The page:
Important implications for ICBC settlements arise from this ground breaking Court of Appeal case forcing ICBC to pay double costs for failing to accept a reasonable offer of settlement (Meghji v. British Columbia (Ministry of Transportation and Highways,2014 BCCA 105 ).
The court found that it is improper for ICBC to reject all settlement offers above the limits of their insurance with impunity simply on the grounds that Defendants have limited insurance coverage. This argument ignores the existence of other relevant insurance from Underinsured Motorist Protection,UMP, or from other parties to the action. The legal fiction that the court should regard the offer solely from the defendants position and not ICBC is no longer appropriate when assessing costs.
The accident occurred at the intersection of Blanshard Street and Cloverdale Avenue in Victoria, British Columbia. During a dark and rainy weekday commute a vehicle struck the claimants as she was walking in a marked crosswalk on Blanshard. The claimant suffered serious and permanent injuries.
The claimant offered to settle her personal injury case for $750,000. Neither the Province of British Columbia, sued for failing to have proper lighting, nor ICBC accepted the offer. An award in an amount over $1.1 million was granted to the claimant against the Province and ICBC.
For the personal injury lawyers here are some important paragraphs from the Court of Appeal decision that cannot be better stated:
 In the circumstances, it seems to us entirely reasonable, where there is no issue with respect to the insured’s liability, and where ICBC is apparently not looking to the insured to contribute to a settlement from his own resources, to look to the unitary interests of ICBC in relation to its liability to compensate [the Claimant] for her damages when considering whether or not a settlement offer ought to have been accepted. The evidence that was before the trial judge in relation to costs suggests that is how ICBC itself considered the case at bar. One adjuster addressed the claim, fully aware of the UMP coverage and the effect that costs would have upon the available insurance coverage, by eroding [the Claimant’s] first party liability insurance limits. In the circumstances of this case, it would have been open to the trial judge to consider the fact that acceptance of the offer on behalf of [the defendant] lay in the hands of ICBC as an appropriate factor for consideration under Rule 9-1(6)(d).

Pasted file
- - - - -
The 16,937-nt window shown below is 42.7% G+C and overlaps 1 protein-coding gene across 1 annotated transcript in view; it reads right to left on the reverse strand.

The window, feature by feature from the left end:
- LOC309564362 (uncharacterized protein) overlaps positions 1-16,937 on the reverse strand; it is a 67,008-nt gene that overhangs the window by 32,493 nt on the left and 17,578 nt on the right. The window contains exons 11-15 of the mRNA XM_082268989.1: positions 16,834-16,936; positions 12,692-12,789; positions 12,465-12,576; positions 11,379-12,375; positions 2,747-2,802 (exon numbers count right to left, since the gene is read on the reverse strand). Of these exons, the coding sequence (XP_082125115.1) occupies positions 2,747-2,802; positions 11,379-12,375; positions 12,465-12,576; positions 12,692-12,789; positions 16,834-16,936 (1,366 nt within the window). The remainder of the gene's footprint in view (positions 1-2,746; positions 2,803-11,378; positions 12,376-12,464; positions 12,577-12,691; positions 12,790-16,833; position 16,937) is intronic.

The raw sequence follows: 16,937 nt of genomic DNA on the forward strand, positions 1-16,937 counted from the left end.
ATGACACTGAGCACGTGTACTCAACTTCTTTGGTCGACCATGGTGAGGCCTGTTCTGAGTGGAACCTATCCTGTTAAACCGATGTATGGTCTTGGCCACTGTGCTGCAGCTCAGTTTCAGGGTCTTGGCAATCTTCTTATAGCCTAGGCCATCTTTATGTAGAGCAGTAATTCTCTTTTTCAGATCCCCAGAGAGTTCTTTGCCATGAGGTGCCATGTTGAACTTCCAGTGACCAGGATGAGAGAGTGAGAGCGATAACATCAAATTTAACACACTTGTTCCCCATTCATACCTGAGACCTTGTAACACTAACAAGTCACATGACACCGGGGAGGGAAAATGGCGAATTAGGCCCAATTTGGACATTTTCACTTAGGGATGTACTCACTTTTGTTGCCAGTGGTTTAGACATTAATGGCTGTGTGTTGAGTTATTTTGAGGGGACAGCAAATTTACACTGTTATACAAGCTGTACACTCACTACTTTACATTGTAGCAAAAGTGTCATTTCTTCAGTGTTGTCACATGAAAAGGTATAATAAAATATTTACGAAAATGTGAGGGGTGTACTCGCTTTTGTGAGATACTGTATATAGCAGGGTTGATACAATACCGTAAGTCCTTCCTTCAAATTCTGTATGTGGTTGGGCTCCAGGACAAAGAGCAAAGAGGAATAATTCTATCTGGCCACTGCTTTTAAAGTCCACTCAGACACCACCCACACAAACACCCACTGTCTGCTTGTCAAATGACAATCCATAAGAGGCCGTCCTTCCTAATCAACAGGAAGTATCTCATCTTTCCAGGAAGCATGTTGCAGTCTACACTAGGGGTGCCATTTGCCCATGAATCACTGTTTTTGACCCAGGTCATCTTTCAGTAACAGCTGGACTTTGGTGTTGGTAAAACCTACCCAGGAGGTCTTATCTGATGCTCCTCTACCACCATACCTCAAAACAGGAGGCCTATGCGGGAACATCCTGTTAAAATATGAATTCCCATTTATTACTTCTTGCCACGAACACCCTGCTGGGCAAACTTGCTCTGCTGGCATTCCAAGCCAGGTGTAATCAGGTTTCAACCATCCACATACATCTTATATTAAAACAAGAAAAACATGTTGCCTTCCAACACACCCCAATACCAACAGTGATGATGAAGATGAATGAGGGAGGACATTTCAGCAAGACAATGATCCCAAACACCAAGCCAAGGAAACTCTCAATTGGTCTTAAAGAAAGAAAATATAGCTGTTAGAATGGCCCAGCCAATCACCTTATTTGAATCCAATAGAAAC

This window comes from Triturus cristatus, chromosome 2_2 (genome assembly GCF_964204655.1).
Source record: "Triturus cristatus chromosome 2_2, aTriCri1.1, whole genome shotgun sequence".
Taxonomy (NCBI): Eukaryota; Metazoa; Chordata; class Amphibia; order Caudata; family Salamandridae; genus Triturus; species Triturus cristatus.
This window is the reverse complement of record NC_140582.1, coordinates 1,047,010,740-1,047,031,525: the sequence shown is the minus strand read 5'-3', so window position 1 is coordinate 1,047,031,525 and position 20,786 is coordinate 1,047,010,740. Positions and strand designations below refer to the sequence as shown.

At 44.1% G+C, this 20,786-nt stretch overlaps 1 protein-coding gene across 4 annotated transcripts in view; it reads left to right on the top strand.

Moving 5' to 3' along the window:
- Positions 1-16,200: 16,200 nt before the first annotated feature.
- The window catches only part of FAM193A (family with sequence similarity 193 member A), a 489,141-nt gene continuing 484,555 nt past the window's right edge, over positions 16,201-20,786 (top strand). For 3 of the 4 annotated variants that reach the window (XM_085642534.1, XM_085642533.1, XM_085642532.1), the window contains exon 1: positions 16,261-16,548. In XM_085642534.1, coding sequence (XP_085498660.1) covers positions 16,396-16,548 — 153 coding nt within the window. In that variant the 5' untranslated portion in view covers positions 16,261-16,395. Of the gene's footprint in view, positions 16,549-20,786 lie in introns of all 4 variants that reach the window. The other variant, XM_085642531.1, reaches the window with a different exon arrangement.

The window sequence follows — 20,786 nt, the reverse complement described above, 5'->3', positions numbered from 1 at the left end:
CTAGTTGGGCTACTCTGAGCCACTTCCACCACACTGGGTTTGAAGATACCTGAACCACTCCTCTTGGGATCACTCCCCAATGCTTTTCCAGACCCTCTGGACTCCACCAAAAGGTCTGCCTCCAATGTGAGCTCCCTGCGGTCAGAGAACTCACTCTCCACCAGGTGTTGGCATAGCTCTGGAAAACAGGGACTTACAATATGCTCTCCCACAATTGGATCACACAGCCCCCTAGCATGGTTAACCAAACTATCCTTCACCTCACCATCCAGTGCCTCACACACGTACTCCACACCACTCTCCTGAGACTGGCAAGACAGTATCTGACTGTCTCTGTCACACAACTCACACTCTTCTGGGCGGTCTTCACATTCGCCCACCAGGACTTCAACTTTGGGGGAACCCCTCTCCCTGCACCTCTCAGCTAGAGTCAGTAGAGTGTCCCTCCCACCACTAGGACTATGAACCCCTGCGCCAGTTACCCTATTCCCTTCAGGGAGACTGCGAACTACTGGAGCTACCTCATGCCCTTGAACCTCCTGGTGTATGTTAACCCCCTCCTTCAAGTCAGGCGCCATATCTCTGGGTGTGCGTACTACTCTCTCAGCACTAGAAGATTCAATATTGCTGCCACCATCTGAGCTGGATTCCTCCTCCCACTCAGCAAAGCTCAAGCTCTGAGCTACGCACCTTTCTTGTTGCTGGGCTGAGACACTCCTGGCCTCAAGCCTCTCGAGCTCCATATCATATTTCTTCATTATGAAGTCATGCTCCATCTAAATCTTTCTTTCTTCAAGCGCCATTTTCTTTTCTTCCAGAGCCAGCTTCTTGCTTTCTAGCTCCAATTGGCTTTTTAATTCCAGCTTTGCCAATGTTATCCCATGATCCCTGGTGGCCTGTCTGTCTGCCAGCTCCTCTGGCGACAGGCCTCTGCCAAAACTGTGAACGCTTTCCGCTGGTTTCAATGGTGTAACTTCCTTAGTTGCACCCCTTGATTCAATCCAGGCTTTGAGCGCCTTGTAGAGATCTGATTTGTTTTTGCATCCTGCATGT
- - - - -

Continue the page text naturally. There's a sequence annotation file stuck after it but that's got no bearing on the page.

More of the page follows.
In our view, in cases where insurance plays a significant role in the acceptance or rejection of settlement offers, the objectives of the Rules can only be furthered by costs orders that take the insurance into account. In Smith v. Tedford, 2010 BCCA 302, 7 B.C.L.R. (5th) 246, this Court held that insurance coverage can be taken into account when weighing the financial circumstances of the parties under Rule 9-1(6)(c). To fail to consider the insurer’s dominant role in this litigation, in the words of the trial judge in Smith v. Tedford, would be to pervert the obvious intent of the Rules and, in the words of this Court, render the exercise of considering the parties’ relative claims to costs “very artificial indeed.” Had he chosen to do so, in our view, the trial judge might reasonably, on that basis, have made the order with respect to costs from which this appeal is brought…
 The argument advanced on behalf of [the defendant], if successful, would lead to an undesirable result. Defendants with limited insurance coverage could reject all settlement offers above the limits of their insurance with impunity, without fear of incurring liability for costs. ICBC could refuse to contribute to reasonable settlements where the only real issue between the parties is the extent of the liability of ICBC to its insured for an underinsured judgment. Such an outcome ought to be avoided. We ought to interpret the Rules in such a fashion as to encourage the settlement of claims. The Rules clearly reflect the intention to do so by establishing a cost regime that will reward those who make reasonable settlement offers before trial and impose additional costs upon those who refuse to accept reasonable settlement offers:Mackenzie v. Brooks, 1999 BCCA 623 at para. 211, 30 B.C.A.C. 95.
 Each appellant in the case at bar says they should not be faulted for failure to accept the settlement offer because of the other’s intransigence. Ms. Meghji has no part in that dispute. The appellants are jointly and severally liable for costs. If one can argue that the other unreasonably exposed it to costs; that may found a claim for indemnity. Such a dispute between defendants is not a bar to the plaintiff’s claim for costs arising from their collective failure to come to grips with the settlement offer and accept it in circumstances where the judge has found it reasonably ought to have been accepted.
This case presents new risks to ICBC and personal injury litigants when considering whether to accept or reject an offer of settlement.
Posted by Personal Injury Lawyer Mr. Renn A. Holness, B.A. LL.B.